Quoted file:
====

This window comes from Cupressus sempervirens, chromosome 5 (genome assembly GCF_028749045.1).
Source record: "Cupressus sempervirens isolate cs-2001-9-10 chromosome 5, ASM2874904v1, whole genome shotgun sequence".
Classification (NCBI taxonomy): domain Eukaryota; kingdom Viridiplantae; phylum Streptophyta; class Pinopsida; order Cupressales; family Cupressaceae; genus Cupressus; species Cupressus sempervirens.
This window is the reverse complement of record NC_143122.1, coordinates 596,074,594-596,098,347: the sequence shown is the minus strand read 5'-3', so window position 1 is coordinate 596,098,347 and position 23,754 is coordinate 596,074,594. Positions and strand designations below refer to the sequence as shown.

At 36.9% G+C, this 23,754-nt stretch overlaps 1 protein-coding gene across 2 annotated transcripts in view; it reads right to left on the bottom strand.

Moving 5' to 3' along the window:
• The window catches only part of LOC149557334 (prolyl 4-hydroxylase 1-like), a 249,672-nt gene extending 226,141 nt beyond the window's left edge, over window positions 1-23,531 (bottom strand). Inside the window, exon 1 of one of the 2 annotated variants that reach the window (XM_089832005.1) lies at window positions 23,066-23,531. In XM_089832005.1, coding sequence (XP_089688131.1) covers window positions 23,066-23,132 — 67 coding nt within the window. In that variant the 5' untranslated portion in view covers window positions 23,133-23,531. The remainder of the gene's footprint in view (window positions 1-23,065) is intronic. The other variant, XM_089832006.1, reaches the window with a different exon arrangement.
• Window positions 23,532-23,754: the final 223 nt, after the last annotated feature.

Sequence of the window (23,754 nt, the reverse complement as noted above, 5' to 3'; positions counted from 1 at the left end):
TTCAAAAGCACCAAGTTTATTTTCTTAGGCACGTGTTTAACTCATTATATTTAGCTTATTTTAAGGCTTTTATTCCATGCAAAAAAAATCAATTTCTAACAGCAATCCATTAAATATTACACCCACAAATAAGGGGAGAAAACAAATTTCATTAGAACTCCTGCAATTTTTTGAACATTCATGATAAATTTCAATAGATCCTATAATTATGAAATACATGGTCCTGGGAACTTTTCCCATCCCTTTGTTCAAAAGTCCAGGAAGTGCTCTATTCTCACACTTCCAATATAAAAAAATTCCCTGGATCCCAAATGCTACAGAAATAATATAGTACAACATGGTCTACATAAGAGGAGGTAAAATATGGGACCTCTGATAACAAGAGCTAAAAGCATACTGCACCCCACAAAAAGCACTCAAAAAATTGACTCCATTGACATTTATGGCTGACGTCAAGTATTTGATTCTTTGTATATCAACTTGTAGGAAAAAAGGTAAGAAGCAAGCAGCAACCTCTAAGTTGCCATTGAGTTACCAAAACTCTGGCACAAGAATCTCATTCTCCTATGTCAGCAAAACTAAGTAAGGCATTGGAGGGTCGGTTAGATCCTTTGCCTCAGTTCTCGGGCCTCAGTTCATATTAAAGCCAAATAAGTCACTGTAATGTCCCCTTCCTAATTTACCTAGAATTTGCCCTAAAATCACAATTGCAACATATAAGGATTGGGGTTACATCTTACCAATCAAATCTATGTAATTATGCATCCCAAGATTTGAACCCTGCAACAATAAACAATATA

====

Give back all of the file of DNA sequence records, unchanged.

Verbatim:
This window comes from Cupressus sempervirens, chromosome 5 (genome assembly GCF_028749045.1).
Source record: "Cupressus sempervirens isolate cs-2001-9-10 chromosome 5, ASM2874904v1, whole genome shotgun sequence".
Classification (NCBI taxonomy): domain Eukaryota; kingdom Viridiplantae; phylum Streptophyta; class Pinopsida; order Cupressales; family Cupressaceae; genus Cupressus; species Cupressus sempervirens.
This window is the reverse complement of record NC_143122.1, coordinates 596,074,594-596,098,347: the sequence shown is the minus strand read 5'-3', so window position 1 is coordinate 596,098,347 and position 23,754 is coordinate 596,074,594. Positions and strand designations below refer to the sequence as shown.

At 36.9% G+C, this 23,754-nt stretch overlaps 1 protein-coding gene across 2 annotated transcripts in view; it reads right to left on the bottom strand.

Moving 5' to 3' along the window:
• The window catches only part of LOC149557334 (prolyl 4-hydroxylase 1-like), a 249,672-nt gene extending 226,141 nt beyond the window's left edge, over window positions 1-23,531 (bottom strand). Inside the window, exon 1 of one of the 2 annotated variants that reach the window (XM_089832005.1) lies at window positions 23,066-23,531. In XM_089832005.1, coding sequence (XP_089688131.1) covers window positions 23,066-23,132 — 67 coding nt within the window. In that variant the 5' untranslated portion in view covers window positions 23,133-23,531. The remainder of the gene's footprint in view (window positions 1-23,065) is intronic. The other variant, XM_089832006.1, reaches the window with a different exon arrangement.
• Window positions 23,532-23,754: the final 223 nt, after the last annotated feature.

Sequence of the window (23,754 nt, the reverse complement as noted above, 5' to 3'; positions counted from 1 at the left end):
TTCAAAAGCACCAAGTTTATTTTCTTAGGCACGTGTTTAACTCATTATATTTAGCTTATTTTAAGGCTTTTATTCCATGCAAAAAAAATCAATTTCTAACAGCAATCCATTAAATATTACACCCACAAATAAGGGGAGAAAACAAATTTCATTAGAACTCCTGCAATTTTTTGAACATTCATGATAAATTTCAATAGATCCTATAATTATGAAATACATGGTCCTGGGAACTTTTCCCATCCCTTTGTTCAAAAGTCCAGGAAGTGCTCTATTCTCACACTTCCAATATAAAAAAATTCCCTGGATCCCAAATGCTACAGAAATAATATAGTACAACATGGTCTACATAAGAGGAGGTAAAATATGGGACCTCTGATAACAAGAGCTAAAAGCATACTGCACCCCACAAAAAGCACTCAAAAAATTGACTCCATTGACATTTATGGCTGACGTCAAGTATTTGATTCTTTGTATATCAACTTGTAGGAAAAAAGGTAAGAAGCAAGCAGCAACCTCTAAGTTGCCATTGAGTTACCAAAACTCTGGCACAAGAATCTCATTCTCCTATGTCAGCAAAACTAAGTAAGGCATTGGAGGGTCGGTTAGATCCTTTGCCTCAGTTCTCGGGCCTCAGTTCATATTAAAGCCAAATAAGTCACTGTAATGTCCCCTTCCTAATTTACCTAGAATTTGCCCTAAAATCACAATTGCAACATATAAGGATTGGGGTTACATCTTACCAATCAAATCTATGTAATTATGCATCCCAAGATTTGAACCCTGCAACAATAAACAATATA